Juneau Harbormaster Chuck Wescott resigned Monday amid unfair labor practice complaints by Docks and Harbors Department employees, Port Director John Stone said Tuesday.
Wescott gave Stone a letter of resignation Monday morning. He had been harbormaster for nearly three years, during which time he was responsible for the administration and operations of the docks and harbors facilities.
"I'm just really ready to retire," Wescott said in an interview Tuesday.
Stone will assume harbormaster duties until he finds a replacement. Stone will start recruiting by the end of this week and hopes to have someone in place by the end of April, he said. The salary range for harbormaster is $56,000 to $66,000 a year.
Meanwhile, the Marine Engineers' Beneficial Association, which lodged the unfair labor practice complaints on behalf of its members, filed motions to dismiss them Tuesday, City Clerk Laurie Sica said. The motions must be approved by the Personnel Board, which is scheduled to hold a hearing at 1:30 p.m. today in the Assembly chambers, Sica said.
MEBA Business Agent Ben Goldrich said Wescott's resignation, along with discussions with Docks and Harbors Department management, made it easier to ask for dismissal.
"Chuck did what he had to do I guess," Goldrich said, adding he was not privy to the reasons behind the resignation.
Wescott declined to explain why he resigned. The unfair labor practice complaints, along with changes to the Title 85 ordinance that outlines the authority of Docks and Harbors, were main factors, Stone said.
"In light of all the change we were having, he (Wescott) felt it best to Docks and Harbors and himself that he resign," Stone said.
Stone said he has mixed feelings about Wescott's resignation. While there were "human-relations problems," Wescott made improvements to small boat harbors and enforced rules, Stone said.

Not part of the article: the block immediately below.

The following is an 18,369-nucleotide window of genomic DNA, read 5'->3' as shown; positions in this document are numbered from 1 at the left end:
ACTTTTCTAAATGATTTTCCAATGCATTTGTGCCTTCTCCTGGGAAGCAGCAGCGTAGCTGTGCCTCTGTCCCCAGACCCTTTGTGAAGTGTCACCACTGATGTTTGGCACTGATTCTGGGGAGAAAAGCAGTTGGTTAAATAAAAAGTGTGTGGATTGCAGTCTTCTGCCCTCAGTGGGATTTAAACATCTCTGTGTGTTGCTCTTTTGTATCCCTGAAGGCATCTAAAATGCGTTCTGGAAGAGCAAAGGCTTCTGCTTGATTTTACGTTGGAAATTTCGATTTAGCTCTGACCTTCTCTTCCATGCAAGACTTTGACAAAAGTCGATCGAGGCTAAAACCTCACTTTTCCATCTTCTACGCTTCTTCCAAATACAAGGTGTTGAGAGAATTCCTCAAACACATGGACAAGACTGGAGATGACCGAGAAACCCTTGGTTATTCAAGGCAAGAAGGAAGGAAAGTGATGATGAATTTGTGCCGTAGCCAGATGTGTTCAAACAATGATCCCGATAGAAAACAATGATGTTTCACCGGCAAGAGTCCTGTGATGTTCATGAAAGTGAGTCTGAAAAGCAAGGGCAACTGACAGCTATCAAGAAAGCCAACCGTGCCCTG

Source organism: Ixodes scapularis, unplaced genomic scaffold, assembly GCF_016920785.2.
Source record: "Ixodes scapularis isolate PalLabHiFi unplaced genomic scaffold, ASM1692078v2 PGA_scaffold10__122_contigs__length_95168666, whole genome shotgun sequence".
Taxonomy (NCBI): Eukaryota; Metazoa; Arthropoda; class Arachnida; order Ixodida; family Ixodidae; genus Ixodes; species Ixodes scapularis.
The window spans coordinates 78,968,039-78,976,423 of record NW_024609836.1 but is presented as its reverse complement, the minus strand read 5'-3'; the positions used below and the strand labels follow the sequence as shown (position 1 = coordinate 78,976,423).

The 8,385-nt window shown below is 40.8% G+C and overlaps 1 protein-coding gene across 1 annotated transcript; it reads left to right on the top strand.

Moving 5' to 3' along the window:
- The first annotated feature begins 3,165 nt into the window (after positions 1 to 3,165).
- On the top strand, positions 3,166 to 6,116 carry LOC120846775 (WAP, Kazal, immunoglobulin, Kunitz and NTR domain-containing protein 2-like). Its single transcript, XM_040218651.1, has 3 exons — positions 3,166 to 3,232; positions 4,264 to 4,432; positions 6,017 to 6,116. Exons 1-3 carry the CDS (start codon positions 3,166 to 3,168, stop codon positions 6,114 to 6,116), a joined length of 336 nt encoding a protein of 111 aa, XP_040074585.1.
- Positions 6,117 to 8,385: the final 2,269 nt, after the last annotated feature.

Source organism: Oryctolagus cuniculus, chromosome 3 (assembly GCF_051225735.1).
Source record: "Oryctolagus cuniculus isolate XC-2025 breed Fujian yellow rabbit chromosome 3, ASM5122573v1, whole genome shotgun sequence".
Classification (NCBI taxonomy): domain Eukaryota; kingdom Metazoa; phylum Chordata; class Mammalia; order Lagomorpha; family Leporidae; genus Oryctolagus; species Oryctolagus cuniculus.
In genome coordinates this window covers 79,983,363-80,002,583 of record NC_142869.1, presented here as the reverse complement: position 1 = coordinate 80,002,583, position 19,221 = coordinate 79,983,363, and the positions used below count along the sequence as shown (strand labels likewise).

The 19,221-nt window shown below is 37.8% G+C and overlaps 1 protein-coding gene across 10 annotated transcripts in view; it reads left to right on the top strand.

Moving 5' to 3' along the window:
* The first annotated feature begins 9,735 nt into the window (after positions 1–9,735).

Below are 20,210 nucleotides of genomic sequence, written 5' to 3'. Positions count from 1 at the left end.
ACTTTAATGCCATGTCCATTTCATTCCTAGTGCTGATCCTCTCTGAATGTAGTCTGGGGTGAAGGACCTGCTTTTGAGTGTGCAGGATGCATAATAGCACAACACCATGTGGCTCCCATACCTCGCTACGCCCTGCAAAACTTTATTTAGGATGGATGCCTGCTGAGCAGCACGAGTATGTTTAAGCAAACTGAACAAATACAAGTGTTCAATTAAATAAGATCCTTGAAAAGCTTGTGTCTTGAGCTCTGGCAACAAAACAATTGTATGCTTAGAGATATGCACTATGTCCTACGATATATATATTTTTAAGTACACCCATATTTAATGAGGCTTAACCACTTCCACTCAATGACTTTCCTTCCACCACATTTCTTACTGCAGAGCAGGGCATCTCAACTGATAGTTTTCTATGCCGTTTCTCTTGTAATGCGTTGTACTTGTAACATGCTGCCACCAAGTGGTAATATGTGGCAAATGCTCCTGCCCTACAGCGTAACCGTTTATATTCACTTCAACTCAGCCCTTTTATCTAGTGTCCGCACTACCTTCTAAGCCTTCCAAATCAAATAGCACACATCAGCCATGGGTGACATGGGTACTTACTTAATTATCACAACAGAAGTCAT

Both complaints say Wescott's conduct "constituted an attempt to interfere with, restrain or coerce MEBA members."
One complaint says Wescott reprimanded Docks and Harbors employee Gary Ausec on Nov. 14, 2003, for filing a grievance related to safety concerns.
On Tuesday, Wescott said he verbally reprimanded Ausec for not reporting safety issues, as required under the MEBA contract. MEBA members had not held union-required quarterly safety meetings, and eye wash solvent at one of the department's eye wash stations had expired, Wescott said.
"I did nothing wrong," Wescott said. "I feel very strongly about that."
Ausec said Tuesday that he and other employees would be prepared to comment later this week.
The second complaint said Wescott discussed and distributed proposed changes to the Title 85 ordinance that was a "confidential draft" document at the time. The proposed document was supposed to be kept confidential pending review and refinement by city officials, the complaint says. Further, the complaint claims Wescott made "various disparaging and threatening statements to the effect that MEBA members might lose employment rights if the proposed ordinance was enacted."
Wescott said Tuesday that nobody told him the document was confidential, so he gave it to his office manager to make copies for employees.
"It could affect what was going on with employees, and I wanted them to be aware of it," he said.
Wescott, former co-owner and general manager of Capital Chevrolet, has lived in Juneau for 28 years. He's unsure of his plans, he said.
Tara Sidor can be reached at email@example.com